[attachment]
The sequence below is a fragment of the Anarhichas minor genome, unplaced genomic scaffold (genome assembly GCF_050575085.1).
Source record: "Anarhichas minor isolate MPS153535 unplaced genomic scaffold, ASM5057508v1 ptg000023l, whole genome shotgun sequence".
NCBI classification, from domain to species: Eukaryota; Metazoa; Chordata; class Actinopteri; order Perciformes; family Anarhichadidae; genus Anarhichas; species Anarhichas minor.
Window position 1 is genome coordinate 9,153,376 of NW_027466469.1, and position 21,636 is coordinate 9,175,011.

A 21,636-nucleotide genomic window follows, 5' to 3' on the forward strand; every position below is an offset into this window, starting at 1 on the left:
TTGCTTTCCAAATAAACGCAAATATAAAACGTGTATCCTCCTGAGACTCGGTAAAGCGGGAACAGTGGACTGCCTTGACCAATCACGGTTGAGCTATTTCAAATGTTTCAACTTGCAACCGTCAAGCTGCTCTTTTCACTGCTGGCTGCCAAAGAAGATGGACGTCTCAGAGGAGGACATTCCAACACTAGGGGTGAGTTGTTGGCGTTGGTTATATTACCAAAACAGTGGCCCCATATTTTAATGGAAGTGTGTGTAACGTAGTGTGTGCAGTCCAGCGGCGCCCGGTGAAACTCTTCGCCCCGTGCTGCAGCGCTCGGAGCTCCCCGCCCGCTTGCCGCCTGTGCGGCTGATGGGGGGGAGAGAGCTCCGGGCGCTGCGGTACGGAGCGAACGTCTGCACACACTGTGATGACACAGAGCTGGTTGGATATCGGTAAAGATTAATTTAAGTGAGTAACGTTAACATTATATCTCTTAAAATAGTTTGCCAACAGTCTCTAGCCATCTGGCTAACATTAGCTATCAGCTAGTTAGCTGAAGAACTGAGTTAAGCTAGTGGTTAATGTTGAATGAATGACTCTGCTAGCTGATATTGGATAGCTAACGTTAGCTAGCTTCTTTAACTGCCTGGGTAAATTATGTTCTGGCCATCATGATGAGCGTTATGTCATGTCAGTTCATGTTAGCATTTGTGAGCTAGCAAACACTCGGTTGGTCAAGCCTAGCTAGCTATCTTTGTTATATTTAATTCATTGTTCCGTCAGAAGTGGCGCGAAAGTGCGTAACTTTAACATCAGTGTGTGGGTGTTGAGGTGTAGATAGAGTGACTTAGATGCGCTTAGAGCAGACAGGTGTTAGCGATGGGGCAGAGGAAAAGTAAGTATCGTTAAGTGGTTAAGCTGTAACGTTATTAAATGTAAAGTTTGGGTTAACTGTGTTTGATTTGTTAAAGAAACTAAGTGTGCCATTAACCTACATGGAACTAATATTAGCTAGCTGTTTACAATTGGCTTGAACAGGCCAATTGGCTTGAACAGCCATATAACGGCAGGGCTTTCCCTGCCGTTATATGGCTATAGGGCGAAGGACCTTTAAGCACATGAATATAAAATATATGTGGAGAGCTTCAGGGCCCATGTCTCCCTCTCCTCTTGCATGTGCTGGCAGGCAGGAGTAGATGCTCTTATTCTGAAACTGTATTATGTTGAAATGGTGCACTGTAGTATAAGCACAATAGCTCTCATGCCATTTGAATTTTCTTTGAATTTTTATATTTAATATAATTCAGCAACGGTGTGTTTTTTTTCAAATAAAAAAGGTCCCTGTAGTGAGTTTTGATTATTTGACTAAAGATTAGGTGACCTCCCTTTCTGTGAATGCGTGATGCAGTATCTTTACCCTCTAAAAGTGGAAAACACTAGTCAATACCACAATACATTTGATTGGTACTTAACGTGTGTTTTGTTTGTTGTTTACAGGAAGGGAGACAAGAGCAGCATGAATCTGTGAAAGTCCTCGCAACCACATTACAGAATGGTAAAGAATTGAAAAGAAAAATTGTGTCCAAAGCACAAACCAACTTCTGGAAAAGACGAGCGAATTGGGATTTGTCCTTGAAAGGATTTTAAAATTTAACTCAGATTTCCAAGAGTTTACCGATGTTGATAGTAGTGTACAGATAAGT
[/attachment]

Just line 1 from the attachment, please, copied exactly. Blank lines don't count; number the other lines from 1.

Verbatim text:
The sequence below is a fragment of the Anarhichas minor genome, unplaced genomic scaffold (genome assembly GCF_050575085.1).